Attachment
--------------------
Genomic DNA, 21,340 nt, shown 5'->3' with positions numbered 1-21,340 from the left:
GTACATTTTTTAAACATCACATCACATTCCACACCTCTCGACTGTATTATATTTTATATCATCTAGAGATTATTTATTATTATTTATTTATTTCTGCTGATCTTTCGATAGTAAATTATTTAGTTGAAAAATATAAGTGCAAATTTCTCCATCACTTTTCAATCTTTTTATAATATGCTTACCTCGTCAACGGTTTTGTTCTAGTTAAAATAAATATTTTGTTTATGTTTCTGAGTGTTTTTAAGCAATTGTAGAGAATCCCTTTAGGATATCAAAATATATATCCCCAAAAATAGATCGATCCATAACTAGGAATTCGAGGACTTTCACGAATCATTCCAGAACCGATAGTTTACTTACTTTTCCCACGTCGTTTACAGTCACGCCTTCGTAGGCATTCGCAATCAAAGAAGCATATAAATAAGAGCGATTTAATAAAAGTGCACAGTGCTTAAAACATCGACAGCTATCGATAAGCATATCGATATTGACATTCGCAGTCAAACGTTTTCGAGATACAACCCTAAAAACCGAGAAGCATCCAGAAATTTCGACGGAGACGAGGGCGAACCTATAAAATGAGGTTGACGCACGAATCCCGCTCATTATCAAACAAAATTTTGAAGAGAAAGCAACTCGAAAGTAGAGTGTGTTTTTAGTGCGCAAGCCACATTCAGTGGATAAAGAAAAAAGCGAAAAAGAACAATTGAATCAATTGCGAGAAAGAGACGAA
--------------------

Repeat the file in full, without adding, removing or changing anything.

Genomic DNA, 21,340 nt, shown 5'->3' with positions numbered 1-21,340 from the left:
GTACATTTTTTAAACATCACATCACATTCCACACCTCTCGACTGTATTATATTTTATATCATCTAGAGATTATTTATTATTATTTATTTATTTCTGCTGATCTTTCGATAGTAAATTATTTAGTTGAAAAATATAAGTGCAAATTTCTCCATCACTTTTCAATCTTTTTATAATATGCTTACCTCGTCAACGGTTTTGTTCTAGTTAAAATAAATATTTTGTTTATGTTTCTGAGTGTTTTTAAGCAATTGTAGAGAATCCCTTTAGGATATCAAAATATATATCCCCAAAAATAGATCGATCCATAACTAGGAATTCGAGGACTTTCACGAATCATTCCAGAACCGATAGTTTACTTACTTTTCCCACGTCGTTTACAGTCACGCCTTCGTAGGCATTCGCAATCAAAGAAGCATATAAATAAGAGCGATTTAATAAAAGTGCACAGTGCTTAAAACATCGACAGCTATCGATAAGCATATCGATATTGACATTCGCAGTCAAACGTTTTCGAGATACAACCCTAAAAACCGAGAAGCATCCAGAAATTTCGACGGAGACGAGGGCGAACCTATAAAATGAGGTTGACGCACGAATCCCGCTCATTATCAAACAAAATTTTGAAGAGAAAGCAACTCGAAAGTAGAGTGTGTTTTTAGTGCGCAAGCCACATTCAGTGGATAAAGAAAAAAGCGAAAAAGAACAATTGAATCAATTGCGAGAAAGAGACGAA